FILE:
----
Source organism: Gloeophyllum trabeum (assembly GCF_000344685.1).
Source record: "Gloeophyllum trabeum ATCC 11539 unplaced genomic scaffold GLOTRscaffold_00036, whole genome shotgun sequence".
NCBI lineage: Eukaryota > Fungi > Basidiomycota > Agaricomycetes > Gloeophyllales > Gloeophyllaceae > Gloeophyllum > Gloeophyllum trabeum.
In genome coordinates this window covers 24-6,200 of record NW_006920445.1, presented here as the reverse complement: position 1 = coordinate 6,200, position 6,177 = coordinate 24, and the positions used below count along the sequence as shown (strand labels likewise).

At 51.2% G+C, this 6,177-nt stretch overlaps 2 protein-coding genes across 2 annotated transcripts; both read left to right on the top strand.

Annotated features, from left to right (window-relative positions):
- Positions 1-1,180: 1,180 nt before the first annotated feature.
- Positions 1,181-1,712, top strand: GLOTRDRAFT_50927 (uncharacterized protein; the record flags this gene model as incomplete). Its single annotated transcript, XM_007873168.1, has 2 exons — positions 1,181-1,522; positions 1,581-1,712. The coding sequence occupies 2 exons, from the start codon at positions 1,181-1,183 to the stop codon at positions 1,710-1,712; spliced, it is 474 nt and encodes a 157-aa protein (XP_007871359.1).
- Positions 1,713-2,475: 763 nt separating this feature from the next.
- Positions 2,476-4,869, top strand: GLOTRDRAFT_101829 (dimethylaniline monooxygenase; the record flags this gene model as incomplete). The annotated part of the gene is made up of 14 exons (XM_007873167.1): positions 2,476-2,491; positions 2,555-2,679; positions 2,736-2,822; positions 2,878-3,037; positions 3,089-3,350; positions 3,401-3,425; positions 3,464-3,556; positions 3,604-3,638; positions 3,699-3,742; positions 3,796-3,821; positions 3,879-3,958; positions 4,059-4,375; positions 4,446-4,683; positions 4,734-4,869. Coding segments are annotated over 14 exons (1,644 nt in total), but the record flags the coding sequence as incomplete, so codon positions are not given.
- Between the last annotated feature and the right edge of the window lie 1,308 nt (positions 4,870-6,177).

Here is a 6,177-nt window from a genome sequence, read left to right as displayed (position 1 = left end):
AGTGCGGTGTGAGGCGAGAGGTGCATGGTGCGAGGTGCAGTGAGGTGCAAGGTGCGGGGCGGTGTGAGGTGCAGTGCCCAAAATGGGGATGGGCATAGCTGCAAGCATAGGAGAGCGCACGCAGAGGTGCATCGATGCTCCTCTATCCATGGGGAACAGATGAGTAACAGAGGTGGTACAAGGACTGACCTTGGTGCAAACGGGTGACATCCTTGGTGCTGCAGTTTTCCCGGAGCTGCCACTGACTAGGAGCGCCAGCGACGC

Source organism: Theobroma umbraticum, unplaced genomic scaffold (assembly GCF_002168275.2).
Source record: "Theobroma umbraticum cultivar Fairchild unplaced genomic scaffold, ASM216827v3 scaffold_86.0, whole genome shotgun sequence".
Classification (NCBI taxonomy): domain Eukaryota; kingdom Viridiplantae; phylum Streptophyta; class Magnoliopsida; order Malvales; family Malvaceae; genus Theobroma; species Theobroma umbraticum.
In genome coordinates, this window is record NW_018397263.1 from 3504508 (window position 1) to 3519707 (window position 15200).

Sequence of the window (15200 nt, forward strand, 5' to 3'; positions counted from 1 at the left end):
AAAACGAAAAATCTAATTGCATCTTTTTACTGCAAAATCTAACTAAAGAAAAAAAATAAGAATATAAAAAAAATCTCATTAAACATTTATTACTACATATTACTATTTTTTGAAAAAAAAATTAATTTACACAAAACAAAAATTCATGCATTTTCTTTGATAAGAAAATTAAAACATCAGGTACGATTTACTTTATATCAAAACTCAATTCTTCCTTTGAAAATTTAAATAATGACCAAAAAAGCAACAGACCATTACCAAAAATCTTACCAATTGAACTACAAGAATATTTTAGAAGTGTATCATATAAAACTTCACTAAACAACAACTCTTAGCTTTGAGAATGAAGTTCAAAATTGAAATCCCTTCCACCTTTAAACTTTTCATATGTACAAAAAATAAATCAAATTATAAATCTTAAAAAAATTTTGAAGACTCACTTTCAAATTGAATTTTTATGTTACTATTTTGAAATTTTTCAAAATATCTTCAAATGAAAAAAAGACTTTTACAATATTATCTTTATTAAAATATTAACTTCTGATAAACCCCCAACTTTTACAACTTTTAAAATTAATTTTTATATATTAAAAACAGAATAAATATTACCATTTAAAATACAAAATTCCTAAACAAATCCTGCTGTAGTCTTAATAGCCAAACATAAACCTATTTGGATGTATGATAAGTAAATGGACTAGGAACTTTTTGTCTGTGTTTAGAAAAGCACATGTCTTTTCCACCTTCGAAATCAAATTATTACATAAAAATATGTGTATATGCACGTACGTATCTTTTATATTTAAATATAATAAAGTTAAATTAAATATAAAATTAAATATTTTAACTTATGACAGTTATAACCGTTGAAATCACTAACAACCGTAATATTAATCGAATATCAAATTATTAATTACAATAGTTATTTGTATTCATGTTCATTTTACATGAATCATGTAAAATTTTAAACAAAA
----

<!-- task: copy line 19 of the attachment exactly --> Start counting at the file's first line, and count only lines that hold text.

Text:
AAAACGAAAAATCTAATTGCATCTTTTTACTGCAAAATCTAACTAAAGAAAAAAAATAAGAATATAAAAAAAATCTCATTAAACATTTATTACTACATATTACTATTTTTTGAAAAAAAAATTAATTTACACAAAACAAAAATTCATGCATTTTCTTTGATAAGAAAATTAAAACATCAGGTACGATTTACTTTATATCAAAACTCAATTCTTCCTTTGAAAATTTAAATAATGACCAAAAAAGCAACAGACCATTACCAAAAATCTTACCAATTGAACTACAAGAATATTTTAGAAGTGTATCATATAAAACTTCACTAAACAACAACTCTTAGCTTTGAGAATGAAGTTCAAAATTGAAATCCCTTCCACCTTTAAACTTTTCATATGTACAAAAAATAAATCAAATTATAAATCTTAAAAAAATTTTGAAGACTCACTTTCAAATTGAATTTTTATGTTACTATTTTGAAATTTTTCAAAATATCTTCAAATGAAAAAAAGACTTTTACAATATTATCTTTATTAAAATATTAACTTCTGATAAACCCCCAACTTTTACAACTTTTAAAATTAATTTTTATATATTAAAAACAGAATAAATATTACCATTTAAAATACAAAATTCCTAAACAAATCCTGCTGTAGTCTTAATAGCCAAACATAAACCTATTTGGATGTATGATAAGTAAATGGACTAGGAACTTTTTGTCTGTGTTTAGAAAAGCACATGTCTTTTCCACCTTCGAAATCAAATTATTACATAAAAATATGTGTATATGCACGTACGTATCTTTTATATTTAAATATAATAAAGTTAAATTAAATATAAAATTAAATATTTTAACTTATGACAGTTATAACCGTTGAAATCACTAACAACCGTAATATTAATCGAATATCAAATTATTAATTACAATAGTTATTTGTATTCATGTTCATTTTACATGAATCATGTAAAATTTTAAACAAAA